Peloton's Automated Following for trucks keeps the driver at the forefront

Literally -- it relies on a human to lead a platoon of autonomous trucks.

Andrew Krok Reviews Editor / Cars
Cars are Andrew's jam, as is strawberry. After spending years as a regular ol' car fanatic, he started working his way through the echelons of the automotive industry, starting out as social-media director of a small European-focused garage outside of Chicago. From there, he moved to the editorial side, penning several written features in Total 911 Magazine before becoming a full-time auto writer, first for a local Chicago outlet and then for CNET Cars.
Andrew Krok
2 min read
Enlarge Image

We still haven't been able to engineer a better driver than a human, so Peloton wants to make better use of what we've already got, instead of spending years or more working on replacing the human element entirely.


Lots of companies are out there, trying to remove the human element from driving as part of developing vehicle autonomy. Peloton -- not to be confused with the spin-class-at-home entity of the same name -- wants to take a different approach, using the human as a leader of a fleet of autonomous lemming trucks .

Peloton on Wednesday unveiled its Automated Following system. Peloton's tech is all about platooning, creating a massive snake of trucks that follow one another down the highway. It considers this Level 4 autonomy by SAE standards, which is true vehicle autonomy that's limited to certain modes or locations. However, unlike most Level 4 systems we've talked about in the past, there remains a human element to this one, albeit not in every truck in the platoon.

Automated Following still relies on a driver. Situated in the frontmost truck of the platoon, the human is still responsible for guiding the whole fleet using vehicle-to-vehicle communication, with unmanned trucks operating autonomously behind the lead vehicle.

Peloton thinks this unique strategy will help it deploy platooning systems faster and more efficiently, even though treating the human as a sensor doesn't totally jibe with the SAE definition of Level 4 autonomy. Nevertheless, it's a smart idea that could help alleviate some of the strain caused by the trucking industry's current driver shortage.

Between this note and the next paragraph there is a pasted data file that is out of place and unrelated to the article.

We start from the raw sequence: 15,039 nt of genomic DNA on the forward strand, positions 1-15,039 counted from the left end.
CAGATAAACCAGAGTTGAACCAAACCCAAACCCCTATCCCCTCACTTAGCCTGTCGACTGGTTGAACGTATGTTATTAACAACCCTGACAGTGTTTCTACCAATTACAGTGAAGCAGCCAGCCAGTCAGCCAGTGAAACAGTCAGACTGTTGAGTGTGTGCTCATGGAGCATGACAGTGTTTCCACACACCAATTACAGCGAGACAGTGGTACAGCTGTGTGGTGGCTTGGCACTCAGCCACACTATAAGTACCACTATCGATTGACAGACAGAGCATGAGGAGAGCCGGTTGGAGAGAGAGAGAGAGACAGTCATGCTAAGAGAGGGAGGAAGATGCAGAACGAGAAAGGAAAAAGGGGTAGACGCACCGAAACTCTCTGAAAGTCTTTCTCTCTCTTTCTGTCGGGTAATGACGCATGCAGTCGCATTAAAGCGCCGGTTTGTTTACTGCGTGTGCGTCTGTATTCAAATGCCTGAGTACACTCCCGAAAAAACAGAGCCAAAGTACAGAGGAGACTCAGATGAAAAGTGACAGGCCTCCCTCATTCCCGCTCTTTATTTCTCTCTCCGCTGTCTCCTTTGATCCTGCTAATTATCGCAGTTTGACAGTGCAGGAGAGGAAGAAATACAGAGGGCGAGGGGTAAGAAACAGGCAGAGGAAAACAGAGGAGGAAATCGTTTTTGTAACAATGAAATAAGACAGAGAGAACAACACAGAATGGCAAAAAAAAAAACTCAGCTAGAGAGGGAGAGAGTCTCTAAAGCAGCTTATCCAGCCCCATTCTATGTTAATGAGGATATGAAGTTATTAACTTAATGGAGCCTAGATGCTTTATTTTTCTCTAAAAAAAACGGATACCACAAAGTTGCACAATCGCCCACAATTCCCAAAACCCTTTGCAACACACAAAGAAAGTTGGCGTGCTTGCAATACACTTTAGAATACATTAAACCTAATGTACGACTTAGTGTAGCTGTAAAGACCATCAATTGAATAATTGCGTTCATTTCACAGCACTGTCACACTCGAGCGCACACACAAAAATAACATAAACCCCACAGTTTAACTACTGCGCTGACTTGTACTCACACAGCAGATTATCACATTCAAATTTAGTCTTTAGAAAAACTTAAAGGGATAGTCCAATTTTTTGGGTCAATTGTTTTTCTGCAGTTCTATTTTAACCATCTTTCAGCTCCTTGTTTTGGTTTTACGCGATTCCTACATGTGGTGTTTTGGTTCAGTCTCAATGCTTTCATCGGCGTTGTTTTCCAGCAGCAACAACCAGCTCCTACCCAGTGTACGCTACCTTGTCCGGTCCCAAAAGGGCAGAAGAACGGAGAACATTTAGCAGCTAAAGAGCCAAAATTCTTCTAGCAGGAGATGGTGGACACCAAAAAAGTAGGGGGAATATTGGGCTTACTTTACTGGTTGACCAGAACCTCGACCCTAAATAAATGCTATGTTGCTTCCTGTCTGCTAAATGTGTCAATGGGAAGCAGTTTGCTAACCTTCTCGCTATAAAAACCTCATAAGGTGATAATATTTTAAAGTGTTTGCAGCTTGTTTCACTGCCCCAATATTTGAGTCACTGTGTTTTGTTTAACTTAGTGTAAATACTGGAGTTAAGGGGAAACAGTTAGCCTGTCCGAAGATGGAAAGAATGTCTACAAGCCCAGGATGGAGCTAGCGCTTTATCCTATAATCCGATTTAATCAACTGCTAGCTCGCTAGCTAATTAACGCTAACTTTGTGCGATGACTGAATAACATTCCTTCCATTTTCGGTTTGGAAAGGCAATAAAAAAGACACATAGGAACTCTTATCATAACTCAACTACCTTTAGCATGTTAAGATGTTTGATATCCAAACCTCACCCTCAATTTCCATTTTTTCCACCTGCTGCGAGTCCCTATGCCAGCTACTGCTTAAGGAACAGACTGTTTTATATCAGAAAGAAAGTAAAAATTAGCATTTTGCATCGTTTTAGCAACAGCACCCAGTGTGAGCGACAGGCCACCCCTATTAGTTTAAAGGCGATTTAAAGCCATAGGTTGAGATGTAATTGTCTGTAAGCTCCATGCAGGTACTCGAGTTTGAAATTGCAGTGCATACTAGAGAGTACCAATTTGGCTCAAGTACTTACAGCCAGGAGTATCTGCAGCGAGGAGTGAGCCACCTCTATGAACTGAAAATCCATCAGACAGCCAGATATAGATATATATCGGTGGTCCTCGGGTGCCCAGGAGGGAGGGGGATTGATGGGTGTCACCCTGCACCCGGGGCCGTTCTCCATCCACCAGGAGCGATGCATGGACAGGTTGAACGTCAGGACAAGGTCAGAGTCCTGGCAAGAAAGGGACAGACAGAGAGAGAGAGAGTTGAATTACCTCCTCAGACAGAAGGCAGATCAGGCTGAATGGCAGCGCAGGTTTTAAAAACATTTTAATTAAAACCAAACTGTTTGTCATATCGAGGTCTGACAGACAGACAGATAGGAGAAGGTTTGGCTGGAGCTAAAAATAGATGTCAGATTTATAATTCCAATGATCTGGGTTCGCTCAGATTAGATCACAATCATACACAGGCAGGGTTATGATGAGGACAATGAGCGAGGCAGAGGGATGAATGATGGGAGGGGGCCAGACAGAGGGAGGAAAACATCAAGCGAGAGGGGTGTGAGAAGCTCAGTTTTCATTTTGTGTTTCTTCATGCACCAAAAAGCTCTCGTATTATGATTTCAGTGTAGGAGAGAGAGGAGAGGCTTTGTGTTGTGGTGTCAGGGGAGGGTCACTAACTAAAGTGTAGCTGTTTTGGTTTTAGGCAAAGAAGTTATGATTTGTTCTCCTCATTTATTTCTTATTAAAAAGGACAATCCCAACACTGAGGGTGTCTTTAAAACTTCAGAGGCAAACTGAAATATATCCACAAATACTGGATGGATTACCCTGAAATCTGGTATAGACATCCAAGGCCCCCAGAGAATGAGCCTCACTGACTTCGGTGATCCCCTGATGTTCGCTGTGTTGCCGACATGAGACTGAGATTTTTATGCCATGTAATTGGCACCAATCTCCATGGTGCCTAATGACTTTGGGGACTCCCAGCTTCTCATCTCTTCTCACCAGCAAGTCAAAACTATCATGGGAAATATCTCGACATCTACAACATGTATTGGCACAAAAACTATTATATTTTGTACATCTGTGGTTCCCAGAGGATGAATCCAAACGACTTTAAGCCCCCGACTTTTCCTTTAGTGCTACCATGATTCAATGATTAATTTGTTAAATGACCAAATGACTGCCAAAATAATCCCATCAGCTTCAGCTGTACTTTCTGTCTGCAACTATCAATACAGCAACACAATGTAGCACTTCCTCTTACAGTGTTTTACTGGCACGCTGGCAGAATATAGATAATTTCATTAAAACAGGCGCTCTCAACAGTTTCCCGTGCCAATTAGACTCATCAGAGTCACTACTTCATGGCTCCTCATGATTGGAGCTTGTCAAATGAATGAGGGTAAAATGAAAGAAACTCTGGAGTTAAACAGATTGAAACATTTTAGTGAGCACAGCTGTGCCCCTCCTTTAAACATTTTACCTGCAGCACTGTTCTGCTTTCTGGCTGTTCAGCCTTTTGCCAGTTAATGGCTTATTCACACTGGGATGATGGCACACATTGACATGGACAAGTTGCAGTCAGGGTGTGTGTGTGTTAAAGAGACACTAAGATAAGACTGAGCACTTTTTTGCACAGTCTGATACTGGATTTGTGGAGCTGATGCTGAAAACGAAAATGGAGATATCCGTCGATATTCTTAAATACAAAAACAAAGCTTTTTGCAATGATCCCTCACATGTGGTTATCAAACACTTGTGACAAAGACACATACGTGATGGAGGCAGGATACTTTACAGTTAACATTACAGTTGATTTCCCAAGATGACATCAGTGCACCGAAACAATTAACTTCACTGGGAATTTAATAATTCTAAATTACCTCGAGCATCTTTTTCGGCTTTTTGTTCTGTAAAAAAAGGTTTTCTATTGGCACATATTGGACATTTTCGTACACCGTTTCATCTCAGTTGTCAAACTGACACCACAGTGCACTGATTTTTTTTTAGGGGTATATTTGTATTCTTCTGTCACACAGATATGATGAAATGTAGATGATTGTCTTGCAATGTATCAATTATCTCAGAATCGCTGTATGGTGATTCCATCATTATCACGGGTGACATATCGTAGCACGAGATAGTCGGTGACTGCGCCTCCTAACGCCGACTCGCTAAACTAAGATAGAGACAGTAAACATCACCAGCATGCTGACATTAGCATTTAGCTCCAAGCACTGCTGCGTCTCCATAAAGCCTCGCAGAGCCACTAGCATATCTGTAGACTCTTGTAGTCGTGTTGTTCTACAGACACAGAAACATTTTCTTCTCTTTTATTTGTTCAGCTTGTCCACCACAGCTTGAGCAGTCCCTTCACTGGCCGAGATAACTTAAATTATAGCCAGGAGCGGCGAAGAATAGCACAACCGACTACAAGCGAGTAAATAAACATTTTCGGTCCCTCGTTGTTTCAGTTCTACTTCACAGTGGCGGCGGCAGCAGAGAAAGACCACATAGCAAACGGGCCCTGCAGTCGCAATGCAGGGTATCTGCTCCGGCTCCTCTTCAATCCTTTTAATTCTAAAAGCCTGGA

That system might still be several years away, but Peloton is also cooking up something a bit easier. It also has a driver-assist system called PlatoonPro. Here, there's a driver in the lead truck in charge of a two-truck platoon, but there's also a driver in the second truck. However, that second driver is only in charge of steering -- the PlatoonPro system controls the gas and brakes to maintain a proper (read: very close) following distance. Peloton has already tried this system out with six different customers, and it's shown to save an average of 7% in fuel costs.

Peloton isn't the only company working on platooning. After completing a run in its Level 3 automated development truck, Hyundai hopes to have a system in place in the 2020s. Not every automaker is on board with the idea, though -- we learned in January that Daimler abandoned its platooning development after the trucks kept getting split up, as the gas required for the second truck to catch up eliminated any efficiency benefits.

Check out the Level 2 Freightliner Cascadia big rig at CES 2019

See all photos